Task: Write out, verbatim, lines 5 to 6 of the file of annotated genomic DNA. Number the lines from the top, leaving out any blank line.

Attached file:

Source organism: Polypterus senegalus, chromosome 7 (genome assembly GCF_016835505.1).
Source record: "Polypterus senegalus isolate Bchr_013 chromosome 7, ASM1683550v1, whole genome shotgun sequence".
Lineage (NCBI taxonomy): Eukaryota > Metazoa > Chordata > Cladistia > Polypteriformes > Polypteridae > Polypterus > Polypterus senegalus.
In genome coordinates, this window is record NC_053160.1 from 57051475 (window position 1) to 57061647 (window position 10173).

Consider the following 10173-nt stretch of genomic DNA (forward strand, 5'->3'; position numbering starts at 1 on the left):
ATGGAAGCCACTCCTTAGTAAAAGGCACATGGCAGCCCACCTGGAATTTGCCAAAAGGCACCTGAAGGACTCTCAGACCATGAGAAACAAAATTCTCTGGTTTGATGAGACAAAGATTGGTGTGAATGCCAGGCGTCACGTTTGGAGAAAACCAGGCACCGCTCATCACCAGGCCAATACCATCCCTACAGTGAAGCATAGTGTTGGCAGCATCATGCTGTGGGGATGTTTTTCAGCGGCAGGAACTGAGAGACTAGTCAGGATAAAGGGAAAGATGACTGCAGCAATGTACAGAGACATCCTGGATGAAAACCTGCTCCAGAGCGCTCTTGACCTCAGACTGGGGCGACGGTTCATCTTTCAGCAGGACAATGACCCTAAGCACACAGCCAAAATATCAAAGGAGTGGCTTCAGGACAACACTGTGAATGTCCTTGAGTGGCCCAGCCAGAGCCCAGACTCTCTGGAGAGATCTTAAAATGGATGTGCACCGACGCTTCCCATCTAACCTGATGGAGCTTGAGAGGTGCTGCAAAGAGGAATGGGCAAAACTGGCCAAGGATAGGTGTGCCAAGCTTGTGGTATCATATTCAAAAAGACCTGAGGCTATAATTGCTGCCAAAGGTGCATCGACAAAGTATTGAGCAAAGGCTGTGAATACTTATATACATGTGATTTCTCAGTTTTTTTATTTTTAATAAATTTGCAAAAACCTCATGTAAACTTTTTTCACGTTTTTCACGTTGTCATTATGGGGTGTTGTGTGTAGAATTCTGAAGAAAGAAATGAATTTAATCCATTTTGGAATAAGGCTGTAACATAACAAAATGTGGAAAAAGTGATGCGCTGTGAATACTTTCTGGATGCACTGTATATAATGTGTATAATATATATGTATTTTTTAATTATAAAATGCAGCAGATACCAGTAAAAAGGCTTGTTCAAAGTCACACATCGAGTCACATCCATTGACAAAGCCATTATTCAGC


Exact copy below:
Consider the following 10173-nt stretch of genomic DNA (forward strand, 5'->3'; position numbering starts at 1 on the left):
ATGGAAGCCACTCCTTAGTAAAAGGCACATGGCAGCCCACCTGGAATTTGCCAAAAGGCACCTGAAGGACTCTCAGACCATGAGAAACAAAATTCTCTGGTTTGATGAGACAAAGATTGGTGTGAATGCCAGGCGTCACGTTTGGAGAAAACCAGGCACCGCTCATCACCAGGCCAATACCATCCCTACAGTGAAGCATAGTGTTGGCAGCATCATGCTGTGGGGATGTTTTTCAGCGGCAGGAACTGAGAGACTAGTCAGGATAAAGGGAAAGATGACTGCAGCAATGTACAGAGACATCCTGGATGAAAACCTGCTCCAGAGCGCTCTTGACCTCAGACTGGGGCGACGGTTCATCTTTCAGCAGGACAATGACCCTAAGCACACAGCCAAAATATCAAAGGAGTGGCTTCAGGACAACACTGTGAATGTCCTTGAGTGGCCCAGCCAGAGCCCAGACTCTCTGGAGAGATCTTAAAATGGATGTGCACCGACGCTTCCCATCTAACCTGATGGAGCTTGAGAGGTGCTGCAAAGAGGAATGGGCAAAACTGGCCAAGGATAGGTGTGCCAAGCTTGTGGTATCATATTCAAAAAGACCTGAGGCTATAATTGCTGCCAAAGGTGCATCGACAAAGTATTGAGCAAAGGCTGTGAATACTTATATACATGTGATTTCTCAGTTTTTTTATTTTTAATAAATTTGCAAAAACCTCATGTAAACTTTTTTCACGTTTTTCACGTTGTCATTATGGGGTGTTGTGTGTAGAATTCTGAAGAAAGAAATGAATTTAATCCATTTTGGAATAAGGCTGTAACATAACAAAATGTGGAAAAAGTGATGCGCTGTGAATACTTTCTGGATGCACTGTATATAATGTGTATAATATATATGTATTTTTTAATTATAAAATGCAGCAGATACCAGTAAAAAGGCTTGTTCAAAGTCACACATCGAGTCACATCCATTGACAAAGCCATTATTCAGC